Parker says managers can also dig deeper and analyze the population of assets within a market by attributes such as vintage, class and style to help their deal teams proactively identify assets with value-add potential and present off-market bids. Post-acquisition, these tools can increase their understanding of the needs and preferences of residents, so that they can tailor the assets to create operational efficiency and tenant retention.

She says one of the key use cases for Bell Partners, for instance, involves identifying pockets of favorable renter demographics now and in the future within its target markets over the hold period, using proprietary and third-party data sources.

“Technology has fundamentally changed everything about how real estate investment works”

Chris Avallone

Indeed, when it comes to sectoral plays, big data and technology applications are currently used most prominently in multifamily, industrial and office sectors. As Avallone points out, technological shifts due to the pandemic have caused significant disruptions in office and retail sectors.

“In all these circumstances, residential ends up as the beneficiary of how consumers are engaging with traditional real estate sectors, and underscores the need to adopt a more user-first mindset when thinking about the best way to leverage technology to both drive returns and scale solutions.”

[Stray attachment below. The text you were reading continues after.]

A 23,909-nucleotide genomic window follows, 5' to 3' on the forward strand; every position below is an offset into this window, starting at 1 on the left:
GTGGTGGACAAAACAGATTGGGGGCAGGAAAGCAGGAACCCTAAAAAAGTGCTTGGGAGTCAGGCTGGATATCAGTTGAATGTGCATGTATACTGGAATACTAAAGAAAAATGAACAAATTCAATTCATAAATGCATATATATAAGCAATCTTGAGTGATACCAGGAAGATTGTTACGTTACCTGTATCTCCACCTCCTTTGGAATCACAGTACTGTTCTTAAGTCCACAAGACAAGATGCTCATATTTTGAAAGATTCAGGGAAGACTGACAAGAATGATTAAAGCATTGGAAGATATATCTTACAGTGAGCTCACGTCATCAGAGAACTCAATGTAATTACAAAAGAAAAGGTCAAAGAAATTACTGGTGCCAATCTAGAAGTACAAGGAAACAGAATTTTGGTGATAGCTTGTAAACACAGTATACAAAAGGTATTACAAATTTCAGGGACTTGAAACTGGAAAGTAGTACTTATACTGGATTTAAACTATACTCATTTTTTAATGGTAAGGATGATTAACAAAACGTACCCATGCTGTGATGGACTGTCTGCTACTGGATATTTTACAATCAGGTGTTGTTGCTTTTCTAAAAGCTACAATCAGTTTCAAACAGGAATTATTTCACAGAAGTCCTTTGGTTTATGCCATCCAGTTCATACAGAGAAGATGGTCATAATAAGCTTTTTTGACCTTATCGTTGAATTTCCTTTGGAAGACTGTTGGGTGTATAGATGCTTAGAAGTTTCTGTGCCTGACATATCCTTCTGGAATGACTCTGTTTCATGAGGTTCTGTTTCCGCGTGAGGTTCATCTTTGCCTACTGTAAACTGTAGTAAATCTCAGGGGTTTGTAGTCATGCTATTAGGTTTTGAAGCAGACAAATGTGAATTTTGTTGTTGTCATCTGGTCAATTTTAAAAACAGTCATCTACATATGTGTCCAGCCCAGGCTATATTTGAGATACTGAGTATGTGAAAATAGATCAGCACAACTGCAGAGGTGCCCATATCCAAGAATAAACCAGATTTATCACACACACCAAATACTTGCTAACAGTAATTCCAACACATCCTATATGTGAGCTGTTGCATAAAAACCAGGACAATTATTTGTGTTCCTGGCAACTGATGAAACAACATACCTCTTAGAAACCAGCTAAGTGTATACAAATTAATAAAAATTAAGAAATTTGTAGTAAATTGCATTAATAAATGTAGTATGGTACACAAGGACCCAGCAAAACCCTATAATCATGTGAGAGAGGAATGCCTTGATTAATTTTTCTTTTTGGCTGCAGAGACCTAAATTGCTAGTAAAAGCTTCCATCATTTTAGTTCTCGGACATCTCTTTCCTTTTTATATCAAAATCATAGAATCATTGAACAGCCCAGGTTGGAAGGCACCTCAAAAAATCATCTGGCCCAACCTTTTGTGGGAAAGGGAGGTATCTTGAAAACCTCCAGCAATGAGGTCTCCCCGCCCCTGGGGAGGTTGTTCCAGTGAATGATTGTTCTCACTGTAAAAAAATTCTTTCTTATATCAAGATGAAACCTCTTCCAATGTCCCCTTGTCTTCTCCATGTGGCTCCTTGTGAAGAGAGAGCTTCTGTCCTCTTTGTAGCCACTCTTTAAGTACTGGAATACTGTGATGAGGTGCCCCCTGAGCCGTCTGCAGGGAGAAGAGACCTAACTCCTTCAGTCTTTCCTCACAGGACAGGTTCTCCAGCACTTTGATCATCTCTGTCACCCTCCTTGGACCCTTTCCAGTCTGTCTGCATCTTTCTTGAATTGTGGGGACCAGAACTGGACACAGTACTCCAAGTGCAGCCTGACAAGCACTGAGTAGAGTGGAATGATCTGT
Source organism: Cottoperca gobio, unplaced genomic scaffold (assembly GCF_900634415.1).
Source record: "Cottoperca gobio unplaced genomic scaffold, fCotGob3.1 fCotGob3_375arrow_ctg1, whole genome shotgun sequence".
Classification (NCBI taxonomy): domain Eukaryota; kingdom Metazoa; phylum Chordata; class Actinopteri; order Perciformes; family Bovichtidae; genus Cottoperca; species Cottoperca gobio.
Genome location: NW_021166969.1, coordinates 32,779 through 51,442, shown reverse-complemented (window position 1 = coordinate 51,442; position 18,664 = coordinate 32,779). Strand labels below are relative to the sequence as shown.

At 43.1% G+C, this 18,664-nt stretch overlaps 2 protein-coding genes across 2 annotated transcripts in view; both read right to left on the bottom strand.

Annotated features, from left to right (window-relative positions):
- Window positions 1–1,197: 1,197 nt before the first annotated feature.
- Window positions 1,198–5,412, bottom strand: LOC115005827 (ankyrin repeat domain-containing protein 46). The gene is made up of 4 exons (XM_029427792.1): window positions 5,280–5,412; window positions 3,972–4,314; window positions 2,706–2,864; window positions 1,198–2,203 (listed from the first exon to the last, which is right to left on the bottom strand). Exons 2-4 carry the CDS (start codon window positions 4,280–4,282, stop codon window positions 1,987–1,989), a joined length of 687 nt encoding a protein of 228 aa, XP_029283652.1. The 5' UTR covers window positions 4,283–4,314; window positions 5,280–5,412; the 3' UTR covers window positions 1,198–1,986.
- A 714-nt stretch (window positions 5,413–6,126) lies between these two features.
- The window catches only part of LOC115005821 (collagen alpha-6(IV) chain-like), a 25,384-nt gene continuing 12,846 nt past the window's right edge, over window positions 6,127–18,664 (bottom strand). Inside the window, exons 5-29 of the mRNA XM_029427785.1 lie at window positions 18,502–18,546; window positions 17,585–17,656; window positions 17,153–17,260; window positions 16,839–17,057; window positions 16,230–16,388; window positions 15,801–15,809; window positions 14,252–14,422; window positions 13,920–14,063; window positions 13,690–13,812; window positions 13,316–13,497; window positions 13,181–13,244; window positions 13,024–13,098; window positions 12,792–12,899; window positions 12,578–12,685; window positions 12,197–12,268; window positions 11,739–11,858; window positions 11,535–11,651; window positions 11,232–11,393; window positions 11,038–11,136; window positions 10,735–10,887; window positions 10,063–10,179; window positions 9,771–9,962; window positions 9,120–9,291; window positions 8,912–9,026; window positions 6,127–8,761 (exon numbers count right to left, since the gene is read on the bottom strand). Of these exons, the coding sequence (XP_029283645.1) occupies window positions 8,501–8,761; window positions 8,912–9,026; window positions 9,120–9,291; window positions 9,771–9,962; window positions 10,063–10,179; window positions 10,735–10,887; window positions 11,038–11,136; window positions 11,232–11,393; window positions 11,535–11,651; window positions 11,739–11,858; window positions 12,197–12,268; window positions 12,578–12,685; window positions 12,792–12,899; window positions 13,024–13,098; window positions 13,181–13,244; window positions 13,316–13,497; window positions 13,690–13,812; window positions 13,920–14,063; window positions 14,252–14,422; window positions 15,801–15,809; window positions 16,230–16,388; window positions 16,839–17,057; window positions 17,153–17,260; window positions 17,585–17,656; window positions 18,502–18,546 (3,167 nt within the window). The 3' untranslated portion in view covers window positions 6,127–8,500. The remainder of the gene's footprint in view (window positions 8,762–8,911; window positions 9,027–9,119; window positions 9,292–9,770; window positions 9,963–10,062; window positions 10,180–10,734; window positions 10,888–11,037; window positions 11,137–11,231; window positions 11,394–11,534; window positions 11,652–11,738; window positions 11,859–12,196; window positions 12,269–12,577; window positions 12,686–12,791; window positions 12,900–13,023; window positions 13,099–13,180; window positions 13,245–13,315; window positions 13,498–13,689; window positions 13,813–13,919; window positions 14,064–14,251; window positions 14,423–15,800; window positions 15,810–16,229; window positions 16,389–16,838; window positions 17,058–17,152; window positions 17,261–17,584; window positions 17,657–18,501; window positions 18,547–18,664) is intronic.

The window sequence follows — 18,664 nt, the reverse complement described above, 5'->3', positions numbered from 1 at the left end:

Josh Kahn, COO of investments and partner at Austin-based multifamily investment management firm RPM Living, says he is observing several managers develop models that provide predictive forecasting for future rent growth, which, in his view, appears to be the primary metric under development today. “Ultimately, these models will become more dynamic and start to incorporate asset-level characteristics likely to drive performance, such as unit count and floor plan diversification. In the future, we anticipate more data related to the idiosyncrasies of specific properties.”

Across the real estate investment universe, technology will also be a critical differentiator to help companies achieve their ESG goals. In March, JLL announced a collaboration with a global climate risk analytics technology firm that will allow it to integrate climate-related risk and opportunity forecasts into its asset valuations and decarbonization strategies.

Richard Bloxam, chief executive for capital markets at JLL, explains: “For organizations to meet their goals, the built environment they are acquiring, and the technology they plan to implement moving forward need to be efficient and green. In the office sector, there is three-times the demand for carbon-reduced office space as compared to the supply offering over the next five to six years. There’s a similar picture in the industrial sector.”

In the current phase of the real estate industry’s digital transformation, managers are exploring and experimenting with technology solutions. However, with implementation still in early stages, the effectiveness of AI remains somewhat debatable.

Looking at limitations

Bell Partners’ Parker notes that the use case for advanced analytics is “more pertinent, given the cradle-to-grave investing period is shorter. Value-add assets have a finite life, often five to seven years, compared to longer-term holds for core assets, which means advanced analytics strategies can be improvised based on a shorter feedback loop in the value-add case.”